History of the Battle of Lexington: On the Morning of the 19th April, 1775 (Google eBook)

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Phelps and Farnham, 1825 - Lexington, Battle of, Lexington, Mass., 1775 - 40 pages
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Page 9 - An act for the impartial administration of justice in the cases of persons questioned for any acts done by them in the execution of the law, or for the suppression of riots and tumults, in the province of Massachusetts Bay, in New England.
Page 35 - While the company were collecting, Capt. Parker, then on the left, gave orders for every man to stand his ground until he should order them to leave. Many of the company had withdrawn to a considerable distance, and, by the time sixty or seventy of them had collected, the drum still beating to arms, the front ranks of the British troops appeared within twelve or fifteen rods of our line. They continued their march to within about eight rods of us, when an officer on horseback, Lt. Col. Smith, who...
Page 41 - Parker's company were summoned by the beat of the drum, and the line formed. When the regulars had arrived within about one hundred rods of our line, they charged their pieces, and then moved toward us at a quick step. Some of our men, on seeing them, proposed to quit the field.
Page 33 - I, William Munroe, of Lexington, on oath do testify, that I acted as orderly sergeant in the company commanded by Capt. John Parker, on the 19th of April, 1775; that, early in the evening of the 18th of the same April, I was informed by Solomon Brown, who had just returned from Boston, that he had Seen nine British officers on the road, travelling leisurely, sometimes before and sometimes behind him; that he had discovered, by occasional blowing aside of their top coats, that they were armed.
Page 40 - Parker of said Lexington, in the year 1775; and, knowing that several British officers went up the road towards Concord in the evening of the 18th of April of said year, I, with Benjamin Tidd, at the request of my captain, went to Bedford in the evening, and notified the inhabitants through the town, to the great road at Merriam's Corner, so called, in Concord, and then returned to Lexington.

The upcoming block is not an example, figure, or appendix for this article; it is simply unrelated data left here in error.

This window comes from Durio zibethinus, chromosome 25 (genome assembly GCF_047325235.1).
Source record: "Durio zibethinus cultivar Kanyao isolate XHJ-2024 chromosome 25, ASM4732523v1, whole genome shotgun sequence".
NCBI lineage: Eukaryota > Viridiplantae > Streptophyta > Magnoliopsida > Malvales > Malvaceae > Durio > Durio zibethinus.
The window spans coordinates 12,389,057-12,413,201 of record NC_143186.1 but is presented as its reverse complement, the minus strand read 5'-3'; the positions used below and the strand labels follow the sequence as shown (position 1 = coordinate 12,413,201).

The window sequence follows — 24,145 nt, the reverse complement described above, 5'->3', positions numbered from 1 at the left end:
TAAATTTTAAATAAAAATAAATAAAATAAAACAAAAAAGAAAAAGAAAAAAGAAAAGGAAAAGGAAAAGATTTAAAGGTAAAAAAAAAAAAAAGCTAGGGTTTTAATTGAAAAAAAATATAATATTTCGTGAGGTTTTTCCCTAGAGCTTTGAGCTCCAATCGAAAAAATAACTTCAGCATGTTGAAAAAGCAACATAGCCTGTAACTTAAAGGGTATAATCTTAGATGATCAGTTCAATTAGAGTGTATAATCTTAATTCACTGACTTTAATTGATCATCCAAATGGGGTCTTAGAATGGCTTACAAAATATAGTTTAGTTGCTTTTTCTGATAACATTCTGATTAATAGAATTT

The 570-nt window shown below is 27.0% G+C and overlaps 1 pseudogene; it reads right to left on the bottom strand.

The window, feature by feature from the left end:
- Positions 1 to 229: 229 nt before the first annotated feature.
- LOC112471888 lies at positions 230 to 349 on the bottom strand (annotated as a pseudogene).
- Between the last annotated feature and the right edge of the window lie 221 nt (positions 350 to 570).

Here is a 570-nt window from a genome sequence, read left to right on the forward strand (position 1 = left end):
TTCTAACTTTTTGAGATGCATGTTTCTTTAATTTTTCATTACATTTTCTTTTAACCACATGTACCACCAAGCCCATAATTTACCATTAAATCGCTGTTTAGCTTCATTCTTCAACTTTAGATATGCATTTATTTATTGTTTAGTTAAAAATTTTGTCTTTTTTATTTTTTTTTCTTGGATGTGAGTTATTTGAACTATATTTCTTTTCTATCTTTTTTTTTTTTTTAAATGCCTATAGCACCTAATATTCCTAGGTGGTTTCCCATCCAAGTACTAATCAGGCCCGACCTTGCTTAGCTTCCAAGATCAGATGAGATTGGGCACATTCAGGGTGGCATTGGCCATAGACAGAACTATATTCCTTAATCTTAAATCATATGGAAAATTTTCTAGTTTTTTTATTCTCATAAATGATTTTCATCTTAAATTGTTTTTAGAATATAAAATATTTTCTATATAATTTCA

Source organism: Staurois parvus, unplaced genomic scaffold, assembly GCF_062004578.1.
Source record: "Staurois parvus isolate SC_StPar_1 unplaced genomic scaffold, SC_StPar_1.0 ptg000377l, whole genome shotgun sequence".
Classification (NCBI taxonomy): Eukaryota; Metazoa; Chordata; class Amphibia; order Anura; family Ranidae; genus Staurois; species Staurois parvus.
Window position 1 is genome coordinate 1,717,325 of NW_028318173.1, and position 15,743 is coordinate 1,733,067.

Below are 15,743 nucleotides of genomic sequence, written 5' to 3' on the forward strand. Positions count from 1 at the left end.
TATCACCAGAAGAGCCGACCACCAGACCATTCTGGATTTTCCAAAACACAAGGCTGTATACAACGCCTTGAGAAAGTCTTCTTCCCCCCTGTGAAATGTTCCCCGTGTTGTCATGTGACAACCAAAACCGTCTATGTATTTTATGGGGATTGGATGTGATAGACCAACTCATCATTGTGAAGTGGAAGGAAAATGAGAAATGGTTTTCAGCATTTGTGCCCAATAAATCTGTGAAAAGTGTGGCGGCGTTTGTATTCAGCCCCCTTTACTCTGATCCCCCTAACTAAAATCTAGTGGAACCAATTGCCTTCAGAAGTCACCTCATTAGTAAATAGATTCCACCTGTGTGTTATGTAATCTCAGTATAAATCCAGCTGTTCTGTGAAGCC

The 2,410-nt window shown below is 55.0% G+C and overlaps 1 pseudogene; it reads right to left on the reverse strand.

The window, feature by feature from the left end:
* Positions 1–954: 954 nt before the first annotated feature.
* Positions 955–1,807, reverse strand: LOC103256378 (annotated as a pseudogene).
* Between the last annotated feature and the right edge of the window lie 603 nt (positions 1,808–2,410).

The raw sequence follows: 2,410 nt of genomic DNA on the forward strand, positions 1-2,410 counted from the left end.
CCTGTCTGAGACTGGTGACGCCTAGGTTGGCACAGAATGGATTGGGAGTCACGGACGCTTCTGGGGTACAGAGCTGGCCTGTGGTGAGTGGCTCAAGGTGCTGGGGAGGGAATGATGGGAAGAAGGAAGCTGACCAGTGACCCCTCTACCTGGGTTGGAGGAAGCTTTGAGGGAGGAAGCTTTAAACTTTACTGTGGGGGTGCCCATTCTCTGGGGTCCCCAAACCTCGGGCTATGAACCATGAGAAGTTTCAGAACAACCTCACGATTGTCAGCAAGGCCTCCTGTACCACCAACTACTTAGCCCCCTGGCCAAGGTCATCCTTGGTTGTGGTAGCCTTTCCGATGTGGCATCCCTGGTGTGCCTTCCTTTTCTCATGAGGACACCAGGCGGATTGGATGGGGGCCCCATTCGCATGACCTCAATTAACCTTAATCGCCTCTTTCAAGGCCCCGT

Page 39 - Disperse, you damned rebels! you dogs, run! Rush on my boys!" and fired his pistol. The fire from their front ranks soon followed. After the first fire, I received a wound in my arm, and then, as I turned to run, I discharged my gun into the main body of the enemy. As I fired, my face being toward them, one ball cut off a part of my ear locks, which was then pinned up.
Page 38 - Parker ordered the roll to be called, and every man to load his piece with powder and ball. After remaining on parade some time, and there being no further accounts of the approach of the regulars, we were dismissed, but ordered to remain within call of the drum. About day-light, Capt.
Page 37 - I perfectly well recollect of taking aim at the regulars. The smoke, however, prevented my being able to see many of them. The balls flew so thick, I thought there was no chance for escape, and that I might as well fire my gun as stand still and do nothing.
Page 9 - An Act for the better regulation of the Government of the Province of Massachusetts Bay in New England...
Page 32 - I should have 500 men there soon," he said, adding, "if I had not known people had been sent out to give information to the country, and time enough to get fifty miles, I would have ventured one shot from you, before I would have suffered you to have stopped me.'16 As the conversation continued, the British officers grew more and more agitated. They were outraged by the effrontery of this infernal Yankee scoundrel who dared to threaten the King's officers even while their pistols were pointed at...

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